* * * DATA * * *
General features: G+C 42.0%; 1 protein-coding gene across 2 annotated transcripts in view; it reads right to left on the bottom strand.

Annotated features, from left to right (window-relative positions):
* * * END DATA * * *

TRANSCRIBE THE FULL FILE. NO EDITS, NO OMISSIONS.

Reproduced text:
General features: G+C 42.0%; 1 protein-coding gene across 2 annotated transcripts in view; it reads right to left on the bottom strand.

Annotated features, from left to right (window-relative positions):